Constructor: Types of Constructors

Constructor is a special type of subroutine called to create an object. It prepares the new object for use, often accepting arguments that the constructor uses to set required member variables.

It is a instance method, but it differs from a method in that it has no explicit return type, it is not implicitly inherited and it usually has different rules for scope modifiers. Constructors often have the same name as the declaring class. They have the task of initializing the object’s data members and of establishing the invariant of the class, failing if the invariant is invalid. A properly written constructor leaves the resulting object in a valid state. Immutable objects must be initialized in a constructor.

Most of the languages allow overloading the constructor in that there can be more than one constructor for a class, with differing parameters. Some languages take consideration of some special types of constructors. Constructors, which concretely use a single class to create objects and return a new instance of the class, are abstracted by factories, which also create objects but can do so in various ways, using multiple classes or different allocation schemes such as an object pool.

Constructor

Types of Constructor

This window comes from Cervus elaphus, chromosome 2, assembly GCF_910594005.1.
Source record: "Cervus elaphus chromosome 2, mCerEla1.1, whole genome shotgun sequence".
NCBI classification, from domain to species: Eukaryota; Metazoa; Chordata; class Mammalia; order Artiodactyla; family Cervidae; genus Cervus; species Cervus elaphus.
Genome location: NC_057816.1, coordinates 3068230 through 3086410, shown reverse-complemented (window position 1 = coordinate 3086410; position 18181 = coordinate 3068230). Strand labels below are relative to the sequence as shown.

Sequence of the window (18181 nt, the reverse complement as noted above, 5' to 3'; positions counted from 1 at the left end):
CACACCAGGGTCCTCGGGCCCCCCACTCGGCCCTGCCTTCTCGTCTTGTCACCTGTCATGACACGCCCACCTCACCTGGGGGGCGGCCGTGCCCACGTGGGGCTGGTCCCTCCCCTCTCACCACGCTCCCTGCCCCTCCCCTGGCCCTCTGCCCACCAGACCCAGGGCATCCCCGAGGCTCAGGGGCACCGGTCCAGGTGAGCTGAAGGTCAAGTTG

1. Parameterized constructor

Constructors that can take at least one argument are termed as parameterized constructors.

For example:

class Example
{
     int x, y;
   public:
     Example();
     Example(int a, int b); // Parameterized constructor
};
Example :: Example()
{
}
Example :: Example(int a, int b)
{
     x = a;
     y = b;
}

2. Default constructor

The behavior of the default constructor is language dependent. It may initialize data members to zero or other same values, or it may do nothing at all.

Some languages Java, C#, VB .NET will default construct arrays of class types to contain null references. Languages without null references may not allow default construction of arrays of non default constructible objects, or require explicit initialization at the time of the creation C++:

#include <iostream>

class student{
    public:
        int a,b;
        student(a=0,b=0)   //default constructor
};

int main()
{

}

3. Conversion constructors

Conversion constructors provide a means for a compiler to implicitly create an object belonging to one class based on an object of a different type. These constructors are usually invoked implicitly to convert arguments or operands to an appropriate type, but they may also be called explicitly.

4. Move constructors

In C++, move constructors take a value reference to an object of the class, and are used to implement ownership transfer of the parameter object’s resources.

5. Copy constructors

Copy constructors define the actions performed by the compiler when copying class objects. A copy constructor has one formal parameter that is the type of the class (the parameter may be a reference to an object). It is used to create a copy of an existing object of the same class. Even though both classes are the same, it counts as a conversion constructor.